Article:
"Justice" Q&A: The Fallacy of Distribution?

January 14, 2008 by  

Peter Jaworski wrote, in part:

Just from the preface, I had two things to say:You write: “In other words, the logical implication of making the justness of one person’s conduct dependent upon the deservedness of others is that the justness of every individual’s actions is measured in terms of the deservedness of a single, collective entity. For such a definition of justice to have any logical integrity, it must judge deservedness in terms of the “greater good” of a body corporate; of a disembodied leviathan; of a corporation whose shareholders are human individuals. As a result, such definitions of justice compel the logical (though irrational) mind to view humanity not as billions of individuals, but as a single collective entity.”

And I say: That is not a logical implication. It is a logical fallacy. The fallacy of distribution, or something like that (I can’t recall the formal name for it). You can’t go from “Jones deserves x,” to “all Jones-like things deserve x”.

It’s not a logical implication, but it is a logical mistake that many make. You might want to change your claims to reflect this, which is still a strong point.

I replied, in part, as follows:

The fallacy of distribution is a fallacy in which one asserts either:

  1. that X is true of each of those individuals, so X is true of those individuals taken as a unitary whole; or
  2. that X is true of those individuals taken as a unitary whole, so X is true of each of those individuals.

By saying “logical implication”, I am not implying that one or both of 1 and 2 is true. Rather, I am saying that because neither 1 nor 2 is logical, the logical (though not rational) mind asserts that it is irrelevant whether “X is true of each of those individuals”. Here’s why:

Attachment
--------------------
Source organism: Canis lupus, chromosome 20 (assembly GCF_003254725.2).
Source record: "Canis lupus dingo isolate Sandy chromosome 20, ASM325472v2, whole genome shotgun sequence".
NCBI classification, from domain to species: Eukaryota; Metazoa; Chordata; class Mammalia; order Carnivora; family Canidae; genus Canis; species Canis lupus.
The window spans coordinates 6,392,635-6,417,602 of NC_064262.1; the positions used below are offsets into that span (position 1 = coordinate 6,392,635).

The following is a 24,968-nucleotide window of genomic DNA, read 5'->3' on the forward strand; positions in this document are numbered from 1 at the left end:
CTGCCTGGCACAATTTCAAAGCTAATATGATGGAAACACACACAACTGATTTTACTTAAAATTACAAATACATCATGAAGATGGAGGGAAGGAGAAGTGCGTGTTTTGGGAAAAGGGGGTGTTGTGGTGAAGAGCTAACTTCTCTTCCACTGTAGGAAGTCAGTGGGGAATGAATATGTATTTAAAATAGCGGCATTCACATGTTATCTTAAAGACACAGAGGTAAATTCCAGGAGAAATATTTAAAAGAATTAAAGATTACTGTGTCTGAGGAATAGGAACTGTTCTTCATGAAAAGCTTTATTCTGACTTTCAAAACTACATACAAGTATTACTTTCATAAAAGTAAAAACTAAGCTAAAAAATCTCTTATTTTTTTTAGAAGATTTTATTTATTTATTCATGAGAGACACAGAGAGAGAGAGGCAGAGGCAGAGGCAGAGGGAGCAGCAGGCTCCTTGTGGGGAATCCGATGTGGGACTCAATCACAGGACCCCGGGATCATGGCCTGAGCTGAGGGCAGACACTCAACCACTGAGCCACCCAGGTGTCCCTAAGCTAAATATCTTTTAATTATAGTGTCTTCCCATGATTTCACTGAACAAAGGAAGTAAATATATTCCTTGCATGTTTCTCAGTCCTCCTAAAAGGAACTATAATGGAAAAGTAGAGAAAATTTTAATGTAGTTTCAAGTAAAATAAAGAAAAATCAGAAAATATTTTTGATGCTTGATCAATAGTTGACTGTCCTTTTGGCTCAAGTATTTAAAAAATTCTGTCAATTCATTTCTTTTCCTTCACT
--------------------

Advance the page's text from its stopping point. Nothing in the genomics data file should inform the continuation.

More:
The approach of judging justice by the “deservedness” of others cannot be squared with multiple individuals qua individuals, but can only be squared with a multiple individuals taken as a unitary whole: for “deservedness” to be the standard by which justice is measured, one will end up with a conflicting set of results unless one measures the deservedness of only a single entity (i.e., unless one removes from the set all but one result). Of course, that is merely a strategy to disguise (from others, and perhaps from oneself) the fact that deservedness fails, as a standard, when more than one entity is involved. One might, therefore, properly say that a “deservedness” standard is founded on a false or erroneous assumption (i.e., that individuals do not exist as individuals). In other words, to preserve “deservedness” as a workable standard for justice, the logical (though irrational) mind is led to disregard the existence of individuals, as such, altogether; to treat as false the assumption that individuals exist as individuals, and to treat as true the assumption that they exist only as a collective.


Feel free to leave a comment...
and oh, if you want a pic to show with your comment, go get a gravatar!